Three ways your hair colour is wrong

Do you ever wonder why your hair colour doesn’t sit quite right? Perhaps we can help

Not every colour suits every person, but if you know the three common colour trip-ups, then you can ensure a shade that stuns!

It’s the wrong tone

The nuances make all the difference between decidedly average and gorgeous, expensive-looking hair. It’s what the team at Salon Sloane pride themselves on, because with hair colour one shade definitely does not fit all.

Tony Culver, colourist at Salon Sloane, explains that the first thing to consider when colouring a new client’s hair is whether they suit either cool or warm tones. “This information can be achieved by looking at eye colour and skin tone, as well as by asking clients what colours in their wardrobes they veer towards. Clients intuitively know what works on them.”

If you’re cool-toned who likes to wear blue, grey and white clothes, then having a warm, honey blonde simply won’t look right. Try more ashy or neutral tones to sit harmoniously with your look.

It’s the wrong technique

Time to get your roots done? Take a second before asking for the usual tint. Claire Chell, creative colour director at the Francesco salon group, suggests going a step further for the most authentic blend.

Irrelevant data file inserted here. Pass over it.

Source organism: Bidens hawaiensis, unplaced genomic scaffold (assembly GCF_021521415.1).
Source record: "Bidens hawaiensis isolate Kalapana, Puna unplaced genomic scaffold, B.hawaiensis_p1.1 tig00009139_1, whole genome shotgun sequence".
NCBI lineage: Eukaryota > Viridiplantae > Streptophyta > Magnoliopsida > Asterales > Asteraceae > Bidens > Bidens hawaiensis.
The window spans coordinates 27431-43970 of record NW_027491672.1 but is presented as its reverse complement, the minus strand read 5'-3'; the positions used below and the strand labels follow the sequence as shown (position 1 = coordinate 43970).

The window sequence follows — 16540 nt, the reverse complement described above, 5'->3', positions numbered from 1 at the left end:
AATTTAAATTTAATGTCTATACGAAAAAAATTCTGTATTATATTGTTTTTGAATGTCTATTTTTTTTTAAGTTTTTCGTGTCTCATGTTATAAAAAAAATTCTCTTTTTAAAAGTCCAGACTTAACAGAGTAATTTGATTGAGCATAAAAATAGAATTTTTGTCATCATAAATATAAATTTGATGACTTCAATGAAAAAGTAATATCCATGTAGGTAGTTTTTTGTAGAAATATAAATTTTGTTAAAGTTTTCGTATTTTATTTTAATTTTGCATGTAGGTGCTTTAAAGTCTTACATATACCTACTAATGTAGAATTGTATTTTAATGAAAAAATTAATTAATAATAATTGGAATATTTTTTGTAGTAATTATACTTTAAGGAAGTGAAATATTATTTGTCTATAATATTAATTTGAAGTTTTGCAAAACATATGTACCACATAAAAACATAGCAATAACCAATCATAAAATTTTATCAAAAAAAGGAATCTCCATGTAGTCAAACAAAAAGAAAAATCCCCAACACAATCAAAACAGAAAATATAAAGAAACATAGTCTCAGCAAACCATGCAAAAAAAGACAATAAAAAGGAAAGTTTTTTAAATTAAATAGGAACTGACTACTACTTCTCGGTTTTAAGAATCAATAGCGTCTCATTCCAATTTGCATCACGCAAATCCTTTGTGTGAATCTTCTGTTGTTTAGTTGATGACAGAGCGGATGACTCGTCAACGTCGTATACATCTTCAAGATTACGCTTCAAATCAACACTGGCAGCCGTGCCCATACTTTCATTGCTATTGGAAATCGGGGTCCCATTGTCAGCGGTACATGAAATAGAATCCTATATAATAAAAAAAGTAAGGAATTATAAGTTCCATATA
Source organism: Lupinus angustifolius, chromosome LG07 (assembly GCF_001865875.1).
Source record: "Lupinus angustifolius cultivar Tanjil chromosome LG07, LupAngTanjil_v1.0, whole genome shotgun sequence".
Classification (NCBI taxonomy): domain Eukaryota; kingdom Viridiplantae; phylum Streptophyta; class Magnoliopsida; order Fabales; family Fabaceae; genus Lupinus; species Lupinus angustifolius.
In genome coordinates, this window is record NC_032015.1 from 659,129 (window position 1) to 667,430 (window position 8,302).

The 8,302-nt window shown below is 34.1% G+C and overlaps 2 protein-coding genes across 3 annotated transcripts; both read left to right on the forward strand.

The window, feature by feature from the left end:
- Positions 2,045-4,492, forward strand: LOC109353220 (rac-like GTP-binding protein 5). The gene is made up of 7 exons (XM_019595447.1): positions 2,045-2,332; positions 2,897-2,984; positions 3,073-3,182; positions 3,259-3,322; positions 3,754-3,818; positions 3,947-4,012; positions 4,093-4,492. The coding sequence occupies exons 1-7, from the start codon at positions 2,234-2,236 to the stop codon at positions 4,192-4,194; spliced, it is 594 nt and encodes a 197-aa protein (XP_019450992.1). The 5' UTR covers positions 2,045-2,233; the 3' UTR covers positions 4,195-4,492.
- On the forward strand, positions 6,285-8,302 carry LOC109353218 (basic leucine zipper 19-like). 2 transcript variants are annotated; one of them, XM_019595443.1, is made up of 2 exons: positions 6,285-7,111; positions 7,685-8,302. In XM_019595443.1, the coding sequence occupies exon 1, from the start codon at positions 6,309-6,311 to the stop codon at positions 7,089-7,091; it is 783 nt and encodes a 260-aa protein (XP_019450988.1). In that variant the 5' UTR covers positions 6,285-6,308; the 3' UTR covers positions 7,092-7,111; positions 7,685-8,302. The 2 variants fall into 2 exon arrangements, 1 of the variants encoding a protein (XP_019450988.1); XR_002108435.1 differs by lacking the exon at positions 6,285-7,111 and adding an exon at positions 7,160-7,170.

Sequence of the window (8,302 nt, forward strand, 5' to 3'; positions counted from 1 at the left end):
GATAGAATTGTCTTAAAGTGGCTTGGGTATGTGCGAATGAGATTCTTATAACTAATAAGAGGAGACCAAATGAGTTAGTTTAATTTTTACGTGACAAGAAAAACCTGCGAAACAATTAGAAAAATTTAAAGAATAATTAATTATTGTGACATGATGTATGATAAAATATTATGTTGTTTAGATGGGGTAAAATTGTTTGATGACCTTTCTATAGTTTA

“A blonde tint will never blend next to a previous scalp bleach application without it looking like root,” she advises. “To avoid this, ask for your colourist to add soft bleach highlights to the parting and hairline to soften the blend and hues of the new warmer shade throughout, to create the perfect transition.”

Don’t hide under a blanket

No one’s hair is one, uniform shade from root to tip. Anyone who has ever box dyed their hair knows that it’s rarely a good look, due to the lack of realistic shading. No matter what colour you’re going for, you want it to look seamlessly hyper real.

“Even if all the client wants is a single process, such as a chocolate brown all over, I would still make sure that the hair towards the ends is at least half a shade lighter than that of the roots,” says Tony. “It’s the same with grey coverage; there is no need to tint every hair to cover only 5% to 40% of grey hair. Have your colourist localise the grey hair and tint it independently to minimise coloured hair that can oxidise as brassy. There’s no substitute for your own natural hair IF a natural finish is what you’re desiring.”